M. Piché                                         – Staff Representative, Toronto

T. Cotie                                           – Chief Steward, Sudbury

J. Solarte                                        – Grievor, Six Nations


            On behalf of Mr. Solarte (“the Grievor”), the United Steelworkers Union, Local 2004 (“the Union”) alleges that CN (“he Company”) violated Article 1.5 of Agreement 10.1 when it closed the grievor’s employment file for failure to protect his assignment. In other words, the grievor was discharged for being absent from work without leave. The Union also alleges a violation of the Canadian Human Rights Act. Article 1.5 states:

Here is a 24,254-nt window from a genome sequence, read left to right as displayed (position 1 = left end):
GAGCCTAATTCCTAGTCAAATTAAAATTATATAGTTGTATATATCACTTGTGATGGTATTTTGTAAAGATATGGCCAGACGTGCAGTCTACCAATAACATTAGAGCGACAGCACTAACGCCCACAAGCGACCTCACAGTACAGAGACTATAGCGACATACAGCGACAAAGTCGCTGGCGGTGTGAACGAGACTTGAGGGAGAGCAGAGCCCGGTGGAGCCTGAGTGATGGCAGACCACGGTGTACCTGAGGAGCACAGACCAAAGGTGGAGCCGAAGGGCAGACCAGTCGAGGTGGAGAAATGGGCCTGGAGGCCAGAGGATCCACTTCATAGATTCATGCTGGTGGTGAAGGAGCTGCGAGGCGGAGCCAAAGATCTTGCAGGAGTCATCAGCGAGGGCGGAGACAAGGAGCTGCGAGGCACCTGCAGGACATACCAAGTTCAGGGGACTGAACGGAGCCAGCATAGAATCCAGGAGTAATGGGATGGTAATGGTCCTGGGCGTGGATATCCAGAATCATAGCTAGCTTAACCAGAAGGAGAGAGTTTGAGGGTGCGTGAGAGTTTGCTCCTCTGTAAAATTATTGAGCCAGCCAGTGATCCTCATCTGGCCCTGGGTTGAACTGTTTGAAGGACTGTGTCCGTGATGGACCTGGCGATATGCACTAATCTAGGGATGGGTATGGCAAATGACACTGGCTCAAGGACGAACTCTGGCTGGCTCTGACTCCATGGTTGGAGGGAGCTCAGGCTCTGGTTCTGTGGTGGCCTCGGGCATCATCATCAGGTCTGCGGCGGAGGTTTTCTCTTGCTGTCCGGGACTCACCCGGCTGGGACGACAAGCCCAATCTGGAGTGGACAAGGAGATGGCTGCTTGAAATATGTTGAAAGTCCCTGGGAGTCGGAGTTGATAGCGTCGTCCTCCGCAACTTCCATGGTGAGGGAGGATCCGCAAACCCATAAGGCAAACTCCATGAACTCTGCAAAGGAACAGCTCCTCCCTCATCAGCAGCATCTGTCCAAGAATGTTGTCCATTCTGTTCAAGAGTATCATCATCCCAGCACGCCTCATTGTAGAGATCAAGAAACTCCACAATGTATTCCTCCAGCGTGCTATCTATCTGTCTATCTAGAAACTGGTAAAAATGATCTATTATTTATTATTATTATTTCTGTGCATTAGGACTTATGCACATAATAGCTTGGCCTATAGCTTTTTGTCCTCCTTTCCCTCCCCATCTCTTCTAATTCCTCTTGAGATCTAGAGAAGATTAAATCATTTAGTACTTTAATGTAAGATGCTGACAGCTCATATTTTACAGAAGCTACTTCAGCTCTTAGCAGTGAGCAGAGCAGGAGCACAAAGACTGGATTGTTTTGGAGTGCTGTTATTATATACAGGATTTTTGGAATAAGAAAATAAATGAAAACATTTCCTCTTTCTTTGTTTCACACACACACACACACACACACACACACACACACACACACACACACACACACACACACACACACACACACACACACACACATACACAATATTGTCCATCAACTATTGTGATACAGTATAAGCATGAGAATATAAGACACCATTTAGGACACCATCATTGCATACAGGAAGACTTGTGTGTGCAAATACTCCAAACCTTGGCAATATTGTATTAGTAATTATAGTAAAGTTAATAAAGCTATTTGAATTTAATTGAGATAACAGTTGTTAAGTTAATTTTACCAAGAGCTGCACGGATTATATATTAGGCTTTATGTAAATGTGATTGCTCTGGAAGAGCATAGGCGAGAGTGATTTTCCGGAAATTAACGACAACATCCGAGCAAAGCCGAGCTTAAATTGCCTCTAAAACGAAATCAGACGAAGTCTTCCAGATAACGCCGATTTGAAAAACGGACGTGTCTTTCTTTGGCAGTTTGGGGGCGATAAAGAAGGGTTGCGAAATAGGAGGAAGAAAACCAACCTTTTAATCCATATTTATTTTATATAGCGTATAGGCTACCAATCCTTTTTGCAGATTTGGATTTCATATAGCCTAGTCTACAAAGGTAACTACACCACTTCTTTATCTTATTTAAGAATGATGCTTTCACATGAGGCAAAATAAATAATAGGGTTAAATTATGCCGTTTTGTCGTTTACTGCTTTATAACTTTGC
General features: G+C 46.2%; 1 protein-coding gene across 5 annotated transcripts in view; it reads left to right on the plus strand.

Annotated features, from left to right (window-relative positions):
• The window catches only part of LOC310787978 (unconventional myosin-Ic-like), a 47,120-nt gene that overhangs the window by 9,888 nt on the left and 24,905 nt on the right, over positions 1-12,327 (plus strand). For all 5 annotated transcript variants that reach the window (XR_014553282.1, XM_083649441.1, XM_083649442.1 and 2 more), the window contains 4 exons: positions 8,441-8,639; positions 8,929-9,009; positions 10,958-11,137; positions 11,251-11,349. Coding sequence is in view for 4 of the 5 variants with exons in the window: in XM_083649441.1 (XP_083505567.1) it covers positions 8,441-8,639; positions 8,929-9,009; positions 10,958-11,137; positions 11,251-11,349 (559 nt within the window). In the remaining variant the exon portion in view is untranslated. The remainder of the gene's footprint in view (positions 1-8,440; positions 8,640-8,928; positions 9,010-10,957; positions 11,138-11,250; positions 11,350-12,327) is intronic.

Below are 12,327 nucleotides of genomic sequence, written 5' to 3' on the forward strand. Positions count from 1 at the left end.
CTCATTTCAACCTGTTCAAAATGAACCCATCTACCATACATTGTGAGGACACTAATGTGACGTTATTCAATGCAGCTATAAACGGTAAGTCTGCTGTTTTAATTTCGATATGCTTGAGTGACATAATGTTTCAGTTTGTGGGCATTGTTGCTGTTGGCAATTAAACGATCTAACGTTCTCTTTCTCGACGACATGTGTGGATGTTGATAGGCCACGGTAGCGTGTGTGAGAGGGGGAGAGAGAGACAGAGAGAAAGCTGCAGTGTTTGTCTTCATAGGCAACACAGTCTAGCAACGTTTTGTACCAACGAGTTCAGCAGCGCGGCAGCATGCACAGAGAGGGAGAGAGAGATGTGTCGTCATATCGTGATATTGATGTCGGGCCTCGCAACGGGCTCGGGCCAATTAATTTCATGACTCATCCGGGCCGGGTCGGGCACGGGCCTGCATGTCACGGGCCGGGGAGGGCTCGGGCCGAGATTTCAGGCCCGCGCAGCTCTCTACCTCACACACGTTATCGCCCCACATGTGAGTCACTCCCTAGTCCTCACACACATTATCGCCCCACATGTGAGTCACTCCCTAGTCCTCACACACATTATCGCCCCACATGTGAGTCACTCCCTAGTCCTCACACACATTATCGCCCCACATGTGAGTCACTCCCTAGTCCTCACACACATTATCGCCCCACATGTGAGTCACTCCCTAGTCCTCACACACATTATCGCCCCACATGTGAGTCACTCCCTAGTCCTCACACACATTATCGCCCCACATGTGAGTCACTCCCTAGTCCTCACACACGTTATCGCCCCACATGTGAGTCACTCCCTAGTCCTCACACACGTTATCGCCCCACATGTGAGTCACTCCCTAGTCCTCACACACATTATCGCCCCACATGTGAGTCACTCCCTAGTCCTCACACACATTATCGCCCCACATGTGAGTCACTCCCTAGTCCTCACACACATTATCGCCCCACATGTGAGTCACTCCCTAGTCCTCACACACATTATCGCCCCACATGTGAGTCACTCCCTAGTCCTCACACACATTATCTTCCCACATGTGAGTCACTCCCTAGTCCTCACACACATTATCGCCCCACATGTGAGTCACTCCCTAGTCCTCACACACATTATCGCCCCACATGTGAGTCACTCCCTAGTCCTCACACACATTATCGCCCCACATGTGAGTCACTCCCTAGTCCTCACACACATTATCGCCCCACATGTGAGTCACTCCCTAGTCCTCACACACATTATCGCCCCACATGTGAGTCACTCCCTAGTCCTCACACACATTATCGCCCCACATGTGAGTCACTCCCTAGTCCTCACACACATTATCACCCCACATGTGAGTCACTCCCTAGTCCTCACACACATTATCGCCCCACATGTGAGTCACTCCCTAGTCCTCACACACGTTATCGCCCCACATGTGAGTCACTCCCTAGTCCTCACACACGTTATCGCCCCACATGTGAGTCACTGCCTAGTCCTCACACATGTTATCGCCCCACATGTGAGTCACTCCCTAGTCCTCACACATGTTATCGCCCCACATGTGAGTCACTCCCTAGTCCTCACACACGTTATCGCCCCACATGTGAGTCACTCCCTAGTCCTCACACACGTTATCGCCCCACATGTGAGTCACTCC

It is agreed by the Company and the Union that there will not be any discrimination or harassment towards an employee based on the employee’s age, marital status, race, colour, national or ethnic origin, political or religious affiliation, sex, family status, pregnancy, disability, union membership, sexual orientation, or conviction for which a pardon has been granted.


            The grounds of discrimination upon which the Union relies are disability and race.


            On December 4, 2012, the grievor’s employment file was closed for failure to protect his assignment since November 7, 2012. There is no dispute that the grievor was on an authorized leave of absence until October 16, 2012.